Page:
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Republican National Committee Unveils Hot New Logo Design, or Something

The words “well thought out” don't exactly spring to mind. But maybe they should…

In anticipation of the 2008 Republican National Convention, to be held in St. Paul's, Minnesota from September 1- 4, 2008, the GOP's arsenal of graphic design geniuses has put together this little gem:


Showing it around the office this morning elicited such exclamations from my design-minded co-workers as, I kid you not, “dear god, that is the worst thing I've ever seen.” But the logo, which is slated to be front and center on all RNC political printing done in the year to come, is far more than simply ugly and puzzling. The longer you look at it, the more it becomes downright problematic.

“Wide stance” jokes aside, it's hard to imagine what designer, backed by what approval committee, decided that “enraged beast” was the right tone to set with this elephant's rearing, air-pawing, tusk-thrusting position. And really, he's an enraged elephant if we're lucky. If we're not lucky, then we're staring at an elephant that's clearly in the throes of – to put it nicely – making sweet, sweet love to 2008.

Either way, I can hardly imagine that this animal's slavering lack of self-control is representative of what the GOP is hoping to convey in 2008.

To further enforce the impression of generalized madness, the poor elephant has been given a star for an eye, used, in this case, it seems, to bring to mind the old stars and stripes. Unfortunately, this graphic design convention has traditionally been used throughout underground comic book design history, to represent a cartoon character, high on some sort of hallucinogenic drug.


This is only the tip of the iceberg when it comes to exploring what, exactly, is wrong with the interpretation of the flag on this logo. Ostensibly, the starry eye and the stripes on the elephant's back are designed to invoke old glory. In reality, however, the first flag that comes to mind when you look at this logo is the blue-and-white-striped Israeli flag. But no, you tell yourself, this is clearly the American flag, only, if that is the case, then why are the stars and stripes backwards?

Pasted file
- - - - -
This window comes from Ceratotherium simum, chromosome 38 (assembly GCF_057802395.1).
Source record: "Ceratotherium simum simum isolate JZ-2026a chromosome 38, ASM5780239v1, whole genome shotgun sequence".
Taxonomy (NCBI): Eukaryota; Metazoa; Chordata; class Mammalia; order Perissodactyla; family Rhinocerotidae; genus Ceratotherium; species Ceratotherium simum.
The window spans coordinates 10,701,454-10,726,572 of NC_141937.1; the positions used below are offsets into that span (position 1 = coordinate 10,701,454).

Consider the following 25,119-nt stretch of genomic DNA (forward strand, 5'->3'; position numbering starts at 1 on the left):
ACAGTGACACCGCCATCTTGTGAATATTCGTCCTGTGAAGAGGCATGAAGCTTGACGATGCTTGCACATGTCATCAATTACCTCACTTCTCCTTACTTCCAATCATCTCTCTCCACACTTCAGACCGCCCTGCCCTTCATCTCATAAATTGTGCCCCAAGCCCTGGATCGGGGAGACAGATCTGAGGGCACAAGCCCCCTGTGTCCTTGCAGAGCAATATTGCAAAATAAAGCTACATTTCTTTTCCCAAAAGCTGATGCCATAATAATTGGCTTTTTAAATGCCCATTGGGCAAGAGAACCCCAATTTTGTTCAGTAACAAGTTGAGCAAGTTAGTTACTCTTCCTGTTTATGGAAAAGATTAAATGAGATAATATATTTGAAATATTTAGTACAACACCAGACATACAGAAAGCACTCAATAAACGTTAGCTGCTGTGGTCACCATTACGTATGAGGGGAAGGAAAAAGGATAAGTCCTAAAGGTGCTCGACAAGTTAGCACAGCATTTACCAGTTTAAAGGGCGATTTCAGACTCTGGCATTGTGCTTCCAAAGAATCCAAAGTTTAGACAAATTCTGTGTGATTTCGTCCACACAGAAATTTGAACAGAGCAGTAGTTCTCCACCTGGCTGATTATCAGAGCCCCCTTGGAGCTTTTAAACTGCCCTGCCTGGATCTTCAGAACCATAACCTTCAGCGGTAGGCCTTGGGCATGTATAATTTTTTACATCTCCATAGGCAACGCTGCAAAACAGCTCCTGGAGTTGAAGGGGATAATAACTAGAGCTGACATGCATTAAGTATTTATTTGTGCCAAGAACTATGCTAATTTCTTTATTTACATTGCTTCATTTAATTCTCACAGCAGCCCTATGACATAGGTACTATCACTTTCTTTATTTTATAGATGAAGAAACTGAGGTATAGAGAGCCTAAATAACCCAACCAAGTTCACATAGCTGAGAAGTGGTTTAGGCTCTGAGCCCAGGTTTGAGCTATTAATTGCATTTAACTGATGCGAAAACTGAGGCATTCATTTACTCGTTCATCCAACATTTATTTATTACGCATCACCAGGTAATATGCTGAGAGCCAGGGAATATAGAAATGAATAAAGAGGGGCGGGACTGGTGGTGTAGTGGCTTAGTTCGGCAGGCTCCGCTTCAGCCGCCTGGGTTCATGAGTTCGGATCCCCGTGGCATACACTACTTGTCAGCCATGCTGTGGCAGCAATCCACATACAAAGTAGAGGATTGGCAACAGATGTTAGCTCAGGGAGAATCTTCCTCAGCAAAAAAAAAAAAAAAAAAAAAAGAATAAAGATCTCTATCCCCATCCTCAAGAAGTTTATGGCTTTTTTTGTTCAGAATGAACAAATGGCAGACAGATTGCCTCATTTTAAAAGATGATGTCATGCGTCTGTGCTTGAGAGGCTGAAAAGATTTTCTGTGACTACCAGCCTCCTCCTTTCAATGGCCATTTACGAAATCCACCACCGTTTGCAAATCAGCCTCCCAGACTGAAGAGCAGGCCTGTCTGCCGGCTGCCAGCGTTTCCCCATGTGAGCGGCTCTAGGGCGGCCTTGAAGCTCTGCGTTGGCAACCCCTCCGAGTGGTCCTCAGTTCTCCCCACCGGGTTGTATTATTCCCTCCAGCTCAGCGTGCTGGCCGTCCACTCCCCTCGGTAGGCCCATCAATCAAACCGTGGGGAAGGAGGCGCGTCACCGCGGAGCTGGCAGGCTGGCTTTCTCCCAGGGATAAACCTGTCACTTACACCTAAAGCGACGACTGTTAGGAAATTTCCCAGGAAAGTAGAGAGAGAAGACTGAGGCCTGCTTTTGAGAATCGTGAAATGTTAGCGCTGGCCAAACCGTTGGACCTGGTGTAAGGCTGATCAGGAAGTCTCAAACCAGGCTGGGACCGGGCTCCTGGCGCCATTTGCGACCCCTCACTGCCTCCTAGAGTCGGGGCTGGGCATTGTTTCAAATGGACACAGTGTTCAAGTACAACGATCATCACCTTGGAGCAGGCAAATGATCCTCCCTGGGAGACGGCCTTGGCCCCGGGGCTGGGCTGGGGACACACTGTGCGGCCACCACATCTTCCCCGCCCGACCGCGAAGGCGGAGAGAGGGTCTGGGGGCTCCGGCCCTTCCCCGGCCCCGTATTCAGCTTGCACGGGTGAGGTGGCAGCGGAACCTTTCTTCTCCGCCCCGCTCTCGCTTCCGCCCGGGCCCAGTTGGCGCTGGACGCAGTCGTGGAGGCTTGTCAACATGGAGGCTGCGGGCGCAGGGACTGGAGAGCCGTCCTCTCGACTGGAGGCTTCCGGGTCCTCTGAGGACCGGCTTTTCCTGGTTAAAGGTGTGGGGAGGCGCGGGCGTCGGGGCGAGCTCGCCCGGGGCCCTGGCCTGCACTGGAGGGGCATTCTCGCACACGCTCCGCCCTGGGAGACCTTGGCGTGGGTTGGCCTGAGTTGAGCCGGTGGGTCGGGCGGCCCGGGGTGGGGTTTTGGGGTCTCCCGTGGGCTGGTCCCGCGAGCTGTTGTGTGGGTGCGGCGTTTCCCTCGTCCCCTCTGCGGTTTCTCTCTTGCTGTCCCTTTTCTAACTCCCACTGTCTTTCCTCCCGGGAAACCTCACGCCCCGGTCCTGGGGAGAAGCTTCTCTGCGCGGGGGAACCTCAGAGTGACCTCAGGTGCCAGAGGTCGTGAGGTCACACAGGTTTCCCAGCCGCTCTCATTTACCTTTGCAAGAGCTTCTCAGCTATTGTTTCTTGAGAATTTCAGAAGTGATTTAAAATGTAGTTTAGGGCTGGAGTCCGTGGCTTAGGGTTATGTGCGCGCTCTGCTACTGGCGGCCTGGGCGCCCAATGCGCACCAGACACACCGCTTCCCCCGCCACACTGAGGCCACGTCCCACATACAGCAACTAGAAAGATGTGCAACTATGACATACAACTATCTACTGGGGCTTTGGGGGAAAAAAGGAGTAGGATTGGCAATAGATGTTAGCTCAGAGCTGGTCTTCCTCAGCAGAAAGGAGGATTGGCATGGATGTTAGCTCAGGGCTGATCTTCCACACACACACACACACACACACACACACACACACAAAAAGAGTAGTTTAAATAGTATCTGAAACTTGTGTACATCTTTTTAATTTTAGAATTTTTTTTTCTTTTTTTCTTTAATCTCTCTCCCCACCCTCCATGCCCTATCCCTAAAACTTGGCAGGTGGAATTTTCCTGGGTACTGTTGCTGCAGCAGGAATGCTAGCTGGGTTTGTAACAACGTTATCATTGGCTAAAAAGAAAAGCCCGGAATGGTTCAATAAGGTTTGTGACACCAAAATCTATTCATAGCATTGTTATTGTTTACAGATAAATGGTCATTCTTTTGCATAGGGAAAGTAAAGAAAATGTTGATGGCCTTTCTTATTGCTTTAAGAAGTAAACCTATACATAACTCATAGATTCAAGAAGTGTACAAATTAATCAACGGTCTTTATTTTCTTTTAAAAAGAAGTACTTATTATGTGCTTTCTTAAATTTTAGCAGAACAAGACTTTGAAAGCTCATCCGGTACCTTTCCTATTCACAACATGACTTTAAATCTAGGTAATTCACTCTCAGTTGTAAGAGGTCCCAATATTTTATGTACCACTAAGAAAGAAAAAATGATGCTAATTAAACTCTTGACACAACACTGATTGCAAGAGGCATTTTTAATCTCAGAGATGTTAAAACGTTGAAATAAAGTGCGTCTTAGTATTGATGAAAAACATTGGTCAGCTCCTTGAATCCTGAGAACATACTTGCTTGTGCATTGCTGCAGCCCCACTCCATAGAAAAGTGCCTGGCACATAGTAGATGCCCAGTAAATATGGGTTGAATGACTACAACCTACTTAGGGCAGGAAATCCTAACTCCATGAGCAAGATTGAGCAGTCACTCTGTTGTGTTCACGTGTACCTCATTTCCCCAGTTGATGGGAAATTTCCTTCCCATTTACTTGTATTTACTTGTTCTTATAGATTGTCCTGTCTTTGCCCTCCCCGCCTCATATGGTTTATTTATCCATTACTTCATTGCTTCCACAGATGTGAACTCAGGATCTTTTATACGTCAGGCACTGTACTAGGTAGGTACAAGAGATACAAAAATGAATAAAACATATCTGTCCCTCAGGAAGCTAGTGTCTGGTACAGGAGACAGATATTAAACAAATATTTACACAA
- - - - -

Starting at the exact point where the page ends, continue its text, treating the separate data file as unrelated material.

The more I think about this logo, the harder it is for me to take seriously. As the RNC approaches, am I really going to get direct mailers emblazoned with this logo? Are proud little NeoCon children actually going to be spotted sporting t-shirts bearing this confused, enraged, probably intoxicated elephant? It seems increasingly likely that this must be some sort of hoax (but it's not), a tongue-in-cheek leap away from the party's composed and taciturn little mascot.

However, it's also at this point that I begin to ask myself if the professionals involved in putting together this logo could be as fabulously clueless as the above assessment implies. This thought, in turn brings me to a consideration of the strangest part of this logo, namely, the blue-ness of it. Maybe the designer(s) missed the starry eye, maybe it was easy to overlook the enraged posture, and to misplace the elephant's tail, but to choose Dem blue over Republican red? That, my friends, bears all the signs of a bold and calculated attack in the Republican – Democrat BRAND WAR.

Any designer knows that one of the easiest was to build brand equity is through the use of color. Similarly, a very easy way to build your brand is to convince consumers that you're not brand X, but the popular name brand that is associated with the color you're now employing to capitalize on the success of your competition.

In this case, the GOP isn't actually trying to convince voters that they're Democrats. What they are doing, however, is creating brand confusion. By adopting Dem blue as their color, they not only distance themselves from any negative associations voters might make with Republican red, they also undermine the strength of the Dem brand.

Suddenly, the average voter, who is barely paying attention, no longer has color to depend on as an indicator of who's who. Brand instability is created, which is bad if you're working with a strong brand, like the Democrats have right now, but good if you're working with a weak brand, as are the Republicans.

And so, I am forced to wonder, is this crazy new logo simply an example of benign design hamhandedness, or is it, in fact, part of a sinister masterplot to sabotage the Democrat brand identity?

What do you think?


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